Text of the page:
At the end of Playing Changes is a list: The 129 Essential Albums of the Twenty-First Century (So Far). I organized these by year, and then alphabetically by artist name. I'll be running them down here, in that order. (No one appears more than once as a leader, though there’s ample overlap in personnel.)
Cassandra Wilson had already solidified her aura — deep sorcery, commingled with dark sensuality — when she took up in an abandoned train station in Clarksdale, Miss. to make Belly of the Sun.
Just as on her breakthrough Blue Note albums Blue Light 'Til Dawn (1993) and New Moon Daughter (1995), this one finds Wilson foraging through the back pages of the rustic American south, drawing whatever connection she can between Delta blues, early jazz, folk revivalism and adult-contemporary pop. This is an album extremely easy on the ears, which can make it a candidate for underestimation — especially by those who like to see their jazz vocalists pushing against limits, and not just the limits of genre.
There's very little push in Belly of the Sun, which runs decisively more lean-back than lean-in. Singing "Waters of March," by Antônio Carlos Jobim, Wilson actually laughs in the middle of one phrase, as if she'd almost just tripped over a child's toy in the studio. "The Weight," a song by Robbie Robertson of The Band, has an instrumental backing almost too luxurious in its lightly distressed rustic twang, like a farmhouse dresser in the Restoration Hardware catalog.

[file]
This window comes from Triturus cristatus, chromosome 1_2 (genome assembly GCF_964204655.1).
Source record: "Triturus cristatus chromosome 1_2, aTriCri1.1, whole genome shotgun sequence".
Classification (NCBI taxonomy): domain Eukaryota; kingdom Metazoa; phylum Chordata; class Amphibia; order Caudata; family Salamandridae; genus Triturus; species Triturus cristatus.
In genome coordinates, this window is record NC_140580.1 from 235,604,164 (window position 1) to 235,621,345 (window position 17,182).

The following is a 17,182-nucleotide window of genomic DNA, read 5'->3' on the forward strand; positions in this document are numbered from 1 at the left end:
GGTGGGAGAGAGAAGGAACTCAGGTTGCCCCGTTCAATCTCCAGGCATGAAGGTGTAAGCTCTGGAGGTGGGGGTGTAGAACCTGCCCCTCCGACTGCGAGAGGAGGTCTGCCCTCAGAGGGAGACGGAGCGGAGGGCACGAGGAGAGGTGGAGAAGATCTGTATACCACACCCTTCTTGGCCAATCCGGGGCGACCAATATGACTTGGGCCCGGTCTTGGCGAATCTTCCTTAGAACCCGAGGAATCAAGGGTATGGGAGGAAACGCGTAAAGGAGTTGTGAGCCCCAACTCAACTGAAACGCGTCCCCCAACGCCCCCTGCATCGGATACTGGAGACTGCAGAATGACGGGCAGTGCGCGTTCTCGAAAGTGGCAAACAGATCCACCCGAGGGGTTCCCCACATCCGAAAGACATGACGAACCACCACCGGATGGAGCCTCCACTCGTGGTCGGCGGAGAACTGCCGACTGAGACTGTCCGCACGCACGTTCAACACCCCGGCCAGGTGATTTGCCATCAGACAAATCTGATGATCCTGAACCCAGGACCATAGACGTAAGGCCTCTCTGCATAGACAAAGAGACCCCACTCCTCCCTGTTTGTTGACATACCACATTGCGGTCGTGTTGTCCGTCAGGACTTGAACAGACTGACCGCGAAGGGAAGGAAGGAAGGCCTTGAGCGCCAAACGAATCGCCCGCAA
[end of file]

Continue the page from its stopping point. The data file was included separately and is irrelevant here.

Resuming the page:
But listen to how good she sounds on that track — on the whole album, really. A bit later in the decade, writing about a different Wilson recording, I put it this way: "Her deep-earth contralto is difficult to describe — it’s late-morning sunlight and bittersweet molasses, or “sultry” or “sumptuous” or whatever else you’ve got — but unfailingly easy to recognize, even for the portion of the population that would be hard-pressed to put a face to her name."
And more than either Blue Light or New Moon, this album revels in deep blues. Listen to Wilson's version of a Mississippi Fred McDowell gospel number, "You Gotta Move," featuring bottleneck guitar work from Richard Johnston and Kevin Breit, and rough, thumping percussion from Cyro Baptista and Jeffrey Haynes.
There's plenty to be said for Wilson's influence as a vocal omnivore: the ways in which she cleared a way for someone like Norah Jones, and set a bar for someone like Gregory Porter. There's also an interesting journey in Wilson's career, which began with the future-funk of M-BASE before settling into a heartland groove. We'll leave all that for now, though. Listen to this voice, and consider how it makes you feel.